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DB wants ICE running from Cologne to London via the Chunnel

by Magnifico Fri May 28th, 2010 at 02:28:53 PM EST

Spiegel has posted an interview with Rüdiger Grube, the CEO of Deutsche Bahn, 'I Never Thought the Job Would Be Easy'. Here are some points from the interview that I found interesting.

  • DB's goal is to run the trains 90% on time.

  • €1 million is being spent to overhaul the coffee machines on ICE trains.

  • DB needs up to "up to 300 new trains for long-distance rail travel", an order they estimate to be worth €5 billion.

  • DB is trying to buy Arriva, the British transport operator, for €2.7 billion.

  • DB is investing €41 billion on German rail over the next 5 years.

  • DB is €15 billion in debt.

Also, Grube thinks French and British operators are blocking the DB from running ICE trains to London via the Channel Tunnel.


SPIEGEL: Is it possible to concieve -- from an industrial policy perspective --that the head of state-owned Deutsche Bahn would spend billions on trains made in France or Japan?

Grube: Why not? Of course it would be really sensible if every stakeholder managed to achieve a truly European rail system -- with the same standards, the same requirements for entry, the same competitive conditions. According to our research, there are around 1.2 million people in greater Cologne who would like to travel to London by train at some stage. But we cannot get our ICE trains into the Eurotunnel because the operators in France and England block that stretch of rail with the TGV trains. The ICEs are permitted to travel through every Alpine tunnel -- but, funnily enough, they're not allowed through the Eurotunnel.

SPIEGEL: But Paris can't keep you away from there ...

Grube: The conditions for entry to the tunnel are so absurd that only the French trains fulfill them. They say, for example, that the train must be 400 meters long.

SPIEGEL: Why don't you just couple two ICEs together?

Grube: But then there's another rule: The passengers have to be able to walk the full length of the train. So it wouldn't work. It's absurd! Of course new laws are always being thought up to liberalize Europe, but they're never implemented. France doesn't even have a competition authority where we could take our complaints. It's plainly discrimination. That is no way to grow.

In December 2009, the Eurotunnel group granted approval to DB for ICE trains to go through the Channel Tunnel.

Lastly, Grube seems not to be a proponent of further DB privatization.

SPIEGEL: Political leaders have accused you, as they accused your predecessor, of doing too little for Deutsche Bahn itself. What do you say to the Free Democrats, for instance, who still want to separate the rail network from rail infrastructure management?

Grube: I'm a firm believer in competition. But an integrated Deutsche Bahn simply makes sense. If we were to privatize the German rail network like they did in Britain, I would not continue as head of Deutsche Bahn.

Postscript: the article also noted Deutsche Bahn celebrated the 175th birthday of railways in Germany on May 11, 2010.

In 175 years, Germany went from the Stephenson-built Adler (here in replica) traveling at 33.7 km/hr over the 6.04 km-long Königlich privilegirte Ludwigs-Eisenbahn-Gesellschaft.

To trains like the Siemens-built ICE 3 traveling up to 300 km/hr over the electrified parts of DB's 33,721 km system throughout Germany and across Europe.

Not bad for 175 years.

Display:

Grube: The conditions for entry to the tunnel are so absurd that only the French trains fulfill them. They say, for example, that the train must be 400 meters long.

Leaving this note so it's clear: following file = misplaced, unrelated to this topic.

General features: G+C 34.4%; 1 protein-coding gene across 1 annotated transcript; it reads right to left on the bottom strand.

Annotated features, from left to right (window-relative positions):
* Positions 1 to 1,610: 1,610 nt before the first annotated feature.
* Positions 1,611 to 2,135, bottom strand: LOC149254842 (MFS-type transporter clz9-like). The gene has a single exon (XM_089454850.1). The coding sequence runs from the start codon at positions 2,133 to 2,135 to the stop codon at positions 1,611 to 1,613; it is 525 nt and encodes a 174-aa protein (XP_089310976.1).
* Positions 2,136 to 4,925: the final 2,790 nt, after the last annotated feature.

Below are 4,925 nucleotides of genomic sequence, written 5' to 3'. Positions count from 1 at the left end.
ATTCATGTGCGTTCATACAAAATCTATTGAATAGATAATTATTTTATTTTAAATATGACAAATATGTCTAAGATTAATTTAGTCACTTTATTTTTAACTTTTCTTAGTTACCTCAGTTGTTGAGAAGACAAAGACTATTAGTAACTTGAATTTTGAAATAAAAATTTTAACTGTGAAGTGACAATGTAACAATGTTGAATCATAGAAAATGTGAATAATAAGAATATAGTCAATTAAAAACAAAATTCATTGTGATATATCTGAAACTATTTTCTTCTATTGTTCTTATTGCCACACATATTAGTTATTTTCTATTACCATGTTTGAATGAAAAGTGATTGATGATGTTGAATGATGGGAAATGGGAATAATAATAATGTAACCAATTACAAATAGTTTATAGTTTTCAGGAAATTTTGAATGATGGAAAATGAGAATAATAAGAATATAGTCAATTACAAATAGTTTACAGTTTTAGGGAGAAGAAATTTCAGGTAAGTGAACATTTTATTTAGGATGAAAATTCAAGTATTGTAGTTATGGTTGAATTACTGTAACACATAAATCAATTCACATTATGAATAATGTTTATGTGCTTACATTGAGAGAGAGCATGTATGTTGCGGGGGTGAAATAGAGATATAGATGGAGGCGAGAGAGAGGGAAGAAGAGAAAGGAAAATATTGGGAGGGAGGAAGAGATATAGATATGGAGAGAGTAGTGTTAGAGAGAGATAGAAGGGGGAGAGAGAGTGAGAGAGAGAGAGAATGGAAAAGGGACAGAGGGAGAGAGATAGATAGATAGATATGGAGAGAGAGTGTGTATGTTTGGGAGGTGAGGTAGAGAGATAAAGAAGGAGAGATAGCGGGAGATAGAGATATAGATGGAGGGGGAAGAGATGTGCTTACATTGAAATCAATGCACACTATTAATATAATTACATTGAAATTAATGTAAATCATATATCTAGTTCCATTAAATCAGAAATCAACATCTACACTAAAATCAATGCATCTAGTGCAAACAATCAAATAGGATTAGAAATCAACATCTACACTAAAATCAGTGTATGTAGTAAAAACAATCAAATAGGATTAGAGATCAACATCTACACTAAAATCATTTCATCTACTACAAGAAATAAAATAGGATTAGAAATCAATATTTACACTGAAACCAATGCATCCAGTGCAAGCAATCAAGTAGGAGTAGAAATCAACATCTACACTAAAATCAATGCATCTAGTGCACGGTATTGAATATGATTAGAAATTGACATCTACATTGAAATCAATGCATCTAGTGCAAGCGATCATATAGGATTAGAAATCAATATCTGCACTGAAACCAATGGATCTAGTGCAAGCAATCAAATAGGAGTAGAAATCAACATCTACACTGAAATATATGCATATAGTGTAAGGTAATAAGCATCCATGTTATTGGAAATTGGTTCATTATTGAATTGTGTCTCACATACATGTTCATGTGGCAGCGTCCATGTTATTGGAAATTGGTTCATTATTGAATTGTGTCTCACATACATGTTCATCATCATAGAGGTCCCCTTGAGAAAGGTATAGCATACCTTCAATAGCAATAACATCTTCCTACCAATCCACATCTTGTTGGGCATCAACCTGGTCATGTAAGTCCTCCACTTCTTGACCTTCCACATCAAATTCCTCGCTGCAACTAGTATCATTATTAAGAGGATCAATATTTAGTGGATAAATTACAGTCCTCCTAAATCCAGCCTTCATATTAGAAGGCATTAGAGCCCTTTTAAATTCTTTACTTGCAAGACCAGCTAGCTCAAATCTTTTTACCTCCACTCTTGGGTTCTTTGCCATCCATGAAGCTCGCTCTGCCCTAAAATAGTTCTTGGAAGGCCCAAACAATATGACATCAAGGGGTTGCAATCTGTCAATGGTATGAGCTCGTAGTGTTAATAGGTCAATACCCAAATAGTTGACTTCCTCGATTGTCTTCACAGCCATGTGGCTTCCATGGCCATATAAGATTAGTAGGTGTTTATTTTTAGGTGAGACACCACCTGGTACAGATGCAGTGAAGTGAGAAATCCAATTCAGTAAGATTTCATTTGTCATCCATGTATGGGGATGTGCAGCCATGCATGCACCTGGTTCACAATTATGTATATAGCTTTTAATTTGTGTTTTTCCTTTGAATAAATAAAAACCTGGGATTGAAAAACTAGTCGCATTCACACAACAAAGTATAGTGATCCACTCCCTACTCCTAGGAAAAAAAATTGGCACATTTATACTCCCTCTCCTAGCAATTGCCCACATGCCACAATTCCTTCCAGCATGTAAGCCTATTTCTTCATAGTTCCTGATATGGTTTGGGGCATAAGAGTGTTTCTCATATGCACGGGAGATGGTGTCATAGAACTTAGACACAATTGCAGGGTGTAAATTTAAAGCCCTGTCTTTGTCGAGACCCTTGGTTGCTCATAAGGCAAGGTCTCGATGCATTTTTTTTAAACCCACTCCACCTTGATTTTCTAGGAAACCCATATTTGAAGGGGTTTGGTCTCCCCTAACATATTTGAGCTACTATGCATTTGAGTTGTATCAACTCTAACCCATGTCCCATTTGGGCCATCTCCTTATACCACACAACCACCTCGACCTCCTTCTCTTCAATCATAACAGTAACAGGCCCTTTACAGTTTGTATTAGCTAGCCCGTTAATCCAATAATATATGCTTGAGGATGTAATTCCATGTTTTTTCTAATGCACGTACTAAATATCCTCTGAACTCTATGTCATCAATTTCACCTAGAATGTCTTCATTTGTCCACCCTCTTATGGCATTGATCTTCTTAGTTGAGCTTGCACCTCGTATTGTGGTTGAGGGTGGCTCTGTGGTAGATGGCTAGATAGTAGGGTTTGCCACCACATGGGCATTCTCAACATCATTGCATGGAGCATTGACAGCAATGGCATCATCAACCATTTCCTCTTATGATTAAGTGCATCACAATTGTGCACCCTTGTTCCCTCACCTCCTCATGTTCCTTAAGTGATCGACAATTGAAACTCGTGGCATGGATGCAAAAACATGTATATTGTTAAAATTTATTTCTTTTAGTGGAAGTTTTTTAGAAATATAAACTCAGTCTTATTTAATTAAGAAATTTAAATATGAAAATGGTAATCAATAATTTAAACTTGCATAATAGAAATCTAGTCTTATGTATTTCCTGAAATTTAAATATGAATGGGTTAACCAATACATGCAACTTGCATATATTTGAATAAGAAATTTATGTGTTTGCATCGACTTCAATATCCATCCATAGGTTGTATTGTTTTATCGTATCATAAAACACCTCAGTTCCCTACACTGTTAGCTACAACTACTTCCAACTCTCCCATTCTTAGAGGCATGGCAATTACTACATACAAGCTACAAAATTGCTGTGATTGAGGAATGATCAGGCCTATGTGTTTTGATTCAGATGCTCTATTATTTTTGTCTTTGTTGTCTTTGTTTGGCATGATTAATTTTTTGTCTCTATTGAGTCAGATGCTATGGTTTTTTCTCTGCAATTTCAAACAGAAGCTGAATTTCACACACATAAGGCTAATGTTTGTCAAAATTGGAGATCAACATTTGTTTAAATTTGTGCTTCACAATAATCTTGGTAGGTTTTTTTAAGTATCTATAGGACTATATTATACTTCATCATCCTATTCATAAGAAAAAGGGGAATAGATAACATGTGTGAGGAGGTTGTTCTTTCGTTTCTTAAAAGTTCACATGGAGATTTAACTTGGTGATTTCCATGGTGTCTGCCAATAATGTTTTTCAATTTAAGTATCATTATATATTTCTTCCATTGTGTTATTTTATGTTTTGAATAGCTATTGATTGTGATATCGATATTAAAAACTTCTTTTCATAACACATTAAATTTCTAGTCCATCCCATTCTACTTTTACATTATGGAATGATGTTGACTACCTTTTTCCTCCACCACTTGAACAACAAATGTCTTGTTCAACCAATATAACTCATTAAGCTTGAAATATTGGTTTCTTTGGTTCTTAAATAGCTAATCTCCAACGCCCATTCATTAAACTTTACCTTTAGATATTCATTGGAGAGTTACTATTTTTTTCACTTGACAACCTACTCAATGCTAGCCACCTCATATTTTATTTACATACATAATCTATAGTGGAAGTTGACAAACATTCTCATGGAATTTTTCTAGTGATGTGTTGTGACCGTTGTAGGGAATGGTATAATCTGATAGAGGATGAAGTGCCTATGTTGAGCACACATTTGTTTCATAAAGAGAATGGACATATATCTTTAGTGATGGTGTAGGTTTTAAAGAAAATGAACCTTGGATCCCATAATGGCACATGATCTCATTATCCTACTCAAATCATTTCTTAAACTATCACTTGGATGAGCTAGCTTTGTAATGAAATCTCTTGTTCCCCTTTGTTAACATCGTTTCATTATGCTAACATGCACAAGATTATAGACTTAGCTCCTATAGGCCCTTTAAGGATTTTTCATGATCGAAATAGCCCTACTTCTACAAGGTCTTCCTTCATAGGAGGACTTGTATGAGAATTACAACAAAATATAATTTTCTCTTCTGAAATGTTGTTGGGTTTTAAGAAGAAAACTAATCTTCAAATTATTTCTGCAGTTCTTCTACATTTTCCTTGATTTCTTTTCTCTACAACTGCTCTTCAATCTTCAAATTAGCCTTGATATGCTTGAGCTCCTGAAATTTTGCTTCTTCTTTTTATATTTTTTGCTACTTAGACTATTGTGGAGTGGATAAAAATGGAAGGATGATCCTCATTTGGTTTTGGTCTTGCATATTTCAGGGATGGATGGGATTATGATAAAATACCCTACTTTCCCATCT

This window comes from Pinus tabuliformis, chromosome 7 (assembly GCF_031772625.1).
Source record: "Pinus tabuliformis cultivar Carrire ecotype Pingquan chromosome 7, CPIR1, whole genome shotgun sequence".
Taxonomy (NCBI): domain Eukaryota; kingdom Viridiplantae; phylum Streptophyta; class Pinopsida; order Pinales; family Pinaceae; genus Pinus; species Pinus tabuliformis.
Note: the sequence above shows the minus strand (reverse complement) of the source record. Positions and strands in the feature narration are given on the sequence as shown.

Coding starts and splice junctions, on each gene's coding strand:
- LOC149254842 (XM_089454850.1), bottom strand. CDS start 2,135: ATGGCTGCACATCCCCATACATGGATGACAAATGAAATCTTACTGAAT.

SPIEGEL: Why don't you just couple two ICEs together?

Grube: But then there's another rule: The passengers have to be able to walk the full length of the train. So it wouldn't work. It's absurd!

Mr. Grube is new to the rail business, so I err on the safe side and assume no one told him that that safety rule has to do with the spacing of cross-passages at every 375 m... Sigh.

In fact the same rule rules out common TGVs completely, as they are around 200 m long and cannot be significantly lengthened; but DB could opt to recombine ICE3 cars in a longer formation, if it doesn't go another way then with two new middle cars, and get that approved. There are 16-car CHR3s for China.

*Lunatic*, n.
One whose delusions are out of fashion.

by DoDo on Fri May 28th, 2010 at 03:44:18 PM EST
However, apart from the above technical nitpick, it is very much true of course that the incumbents would like to keep DB away, and tried everything in the past 2-3 years =(well before Grube replaced Mehdorn): those ICEs would not just transport the new passengers from Cologne. In prior times of cooperation in place of cutthroat competition, agreements could be made; see ICE-TGV parallel running on the LGV Est.

*Lunatic*, n.
One whose delusions are out of fashion.
by DoDo on Fri May 28th, 2010 at 03:48:06 PM EST
[ Parent ]
Another meta-comment: instead of foreign expansion, Grube should follow up on his promise (which was never worth much coming from a non-specialist parachuter) to first right the ills of the "core business".

*Lunatic*, n.
One whose delusions are out of fashion.
by DoDo on Fri May 28th, 2010 at 03:49:32 PM EST
[ Parent ]
You don't understand modern business management.

By laying out pros and cons we risk inducing people to join the debate, and losing control of a process that only we fully understand. - Alan Greenspan
by Migeru (migeru at eurotrib dot com) on Fri May 28th, 2010 at 04:21:29 PM EST
[ Parent ]
What was it Robert Reich called it? "Paper entrepreneurship?"

- Jake

Friends come and go. Enemies accumulate.

by JakeS (JangoSierra 'at' gmail 'dot' com) on Fri May 28th, 2010 at 04:53:27 PM EST
[ Parent ]
Is keeping DB out of the Chunnel primarily an anti-competitive thing or are there capacity constraints?  If there is spare capacity one would have thought it would be in the Operators interests to allow additional carriers in both to optimise capacity utilisation and to reduce their dependency on a few carriers.  Who owns/controls the Chunnel now, and in who's interest is it run?

Frank's Home Page and Diary Index
by Frank Schnittger (mail Frankschnittger at hot male dotty communists) on Sat May 29th, 2010 at 07:07:22 AM EST
[ Parent ]
This is not just about the Chunnel itself.